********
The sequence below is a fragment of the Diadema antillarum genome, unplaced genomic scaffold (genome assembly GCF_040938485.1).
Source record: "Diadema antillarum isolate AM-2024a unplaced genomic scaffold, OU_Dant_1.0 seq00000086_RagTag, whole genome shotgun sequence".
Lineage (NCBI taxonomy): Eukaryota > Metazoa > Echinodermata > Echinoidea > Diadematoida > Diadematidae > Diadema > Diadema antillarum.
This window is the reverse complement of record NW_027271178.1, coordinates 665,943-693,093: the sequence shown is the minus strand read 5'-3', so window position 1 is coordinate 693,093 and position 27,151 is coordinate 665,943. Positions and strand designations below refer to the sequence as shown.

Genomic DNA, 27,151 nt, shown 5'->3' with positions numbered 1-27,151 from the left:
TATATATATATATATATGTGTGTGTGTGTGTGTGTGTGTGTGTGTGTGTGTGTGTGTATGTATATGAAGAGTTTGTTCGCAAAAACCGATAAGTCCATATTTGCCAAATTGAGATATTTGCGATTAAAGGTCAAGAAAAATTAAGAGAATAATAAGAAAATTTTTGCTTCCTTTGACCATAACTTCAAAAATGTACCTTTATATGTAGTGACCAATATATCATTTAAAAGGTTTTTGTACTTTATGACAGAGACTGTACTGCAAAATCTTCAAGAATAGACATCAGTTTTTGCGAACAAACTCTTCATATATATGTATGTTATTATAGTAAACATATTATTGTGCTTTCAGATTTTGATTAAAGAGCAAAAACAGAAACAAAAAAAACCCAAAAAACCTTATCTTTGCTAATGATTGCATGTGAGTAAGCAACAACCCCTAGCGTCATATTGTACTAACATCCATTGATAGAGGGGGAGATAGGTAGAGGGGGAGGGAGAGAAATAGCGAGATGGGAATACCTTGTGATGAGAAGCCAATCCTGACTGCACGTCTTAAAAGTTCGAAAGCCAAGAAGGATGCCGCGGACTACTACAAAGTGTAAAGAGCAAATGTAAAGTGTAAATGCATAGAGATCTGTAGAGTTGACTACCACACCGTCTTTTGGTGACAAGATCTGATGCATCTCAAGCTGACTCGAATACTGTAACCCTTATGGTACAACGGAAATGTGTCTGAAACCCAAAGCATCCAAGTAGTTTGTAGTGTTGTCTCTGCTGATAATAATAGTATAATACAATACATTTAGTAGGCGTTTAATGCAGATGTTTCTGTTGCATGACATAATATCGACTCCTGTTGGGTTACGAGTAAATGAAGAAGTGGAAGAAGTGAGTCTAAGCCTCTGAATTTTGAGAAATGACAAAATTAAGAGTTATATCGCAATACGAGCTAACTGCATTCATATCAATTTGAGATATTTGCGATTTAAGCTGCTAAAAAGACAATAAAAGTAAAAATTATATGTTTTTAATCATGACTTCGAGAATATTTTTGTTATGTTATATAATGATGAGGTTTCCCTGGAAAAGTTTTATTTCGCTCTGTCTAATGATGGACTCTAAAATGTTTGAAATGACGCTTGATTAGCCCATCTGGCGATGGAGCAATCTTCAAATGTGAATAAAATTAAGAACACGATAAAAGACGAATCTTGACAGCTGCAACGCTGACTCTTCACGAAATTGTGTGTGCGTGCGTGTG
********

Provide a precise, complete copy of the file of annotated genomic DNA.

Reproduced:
The sequence below is a fragment of the Diadema antillarum genome, unplaced genomic scaffold (genome assembly GCF_040938485.1).
Source record: "Diadema antillarum isolate AM-2024a unplaced genomic scaffold, OU_Dant_1.0 seq00000086_RagTag, whole genome shotgun sequence".
Lineage (NCBI taxonomy): Eukaryota > Metazoa > Echinodermata > Echinoidea > Diadematoida > Diadematidae > Diadema > Diadema antillarum.
This window is the reverse complement of record NW_027271178.1, coordinates 665,943-693,093: the sequence shown is the minus strand read 5'-3', so window position 1 is coordinate 693,093 and position 27,151 is coordinate 665,943. Positions and strand designations below refer to the sequence as shown.

Genomic DNA, 27,151 nt, shown 5'->3' with positions numbered 1-27,151 from the left:
TATATATATATATATATGTGTGTGTGTGTGTGTGTGTGTGTGTGTGTGTGTGTGTGTATGTATATGAAGAGTTTGTTCGCAAAAACCGATAAGTCCATATTTGCCAAATTGAGATATTTGCGATTAAAGGTCAAGAAAAATTAAGAGAATAATAAGAAAATTTTTGCTTCCTTTGACCATAACTTCAAAAATGTACCTTTATATGTAGTGACCAATATATCATTTAAAAGGTTTTTGTACTTTATGACAGAGACTGTACTGCAAAATCTTCAAGAATAGACATCAGTTTTTGCGAACAAACTCTTCATATATATGTATGTTATTATAGTAAACATATTATTGTGCTTTCAGATTTTGATTAAAGAGCAAAAACAGAAACAAAAAAAACCCAAAAAACCTTATCTTTGCTAATGATTGCATGTGAGTAAGCAACAACCCCTAGCGTCATATTGTACTAACATCCATTGATAGAGGGGGAGATAGGTAGAGGGGGAGGGAGAGAAATAGCGAGATGGGAATACCTTGTGATGAGAAGCCAATCCTGACTGCACGTCTTAAAAGTTCGAAAGCCAAGAAGGATGCCGCGGACTACTACAAAGTGTAAAGAGCAAATGTAAAGTGTAAATGCATAGAGATCTGTAGAGTTGACTACCACACCGTCTTTTGGTGACAAGATCTGATGCATCTCAAGCTGACTCGAATACTGTAACCCTTATGGTACAACGGAAATGTGTCTGAAACCCAAAGCATCCAAGTAGTTTGTAGTGTTGTCTCTGCTGATAATAATAGTATAATACAATACATTTAGTAGGCGTTTAATGCAGATGTTTCTGTTGCATGACATAATATCGACTCCTGTTGGGTTACGAGTAAATGAAGAAGTGGAAGAAGTGAGTCTAAGCCTCTGAATTTTGAGAAATGACAAAATTAAGAGTTATATCGCAATACGAGCTAACTGCATTCATATCAATTTGAGATATTTGCGATTTAAGCTGCTAAAAAGACAATAAAAGTAAAAATTATATGTTTTTAATCATGACTTCGAGAATATTTTTGTTATGTTATATAATGATGAGGTTTCCCTGGAAAAGTTTTATTTCGCTCTGTCTAATGATGGACTCTAAAATGTTTGAAATGACGCTTGATTAGCCCATCTGGCGATGGAGCAATCTTCAAATGTGAATAAAATTAAGAACACGATAAAAGACGAATCTTGACAGCTGCAACGCTGACTCTTCACGAAATTGTGTGTGCGTGCGTGTG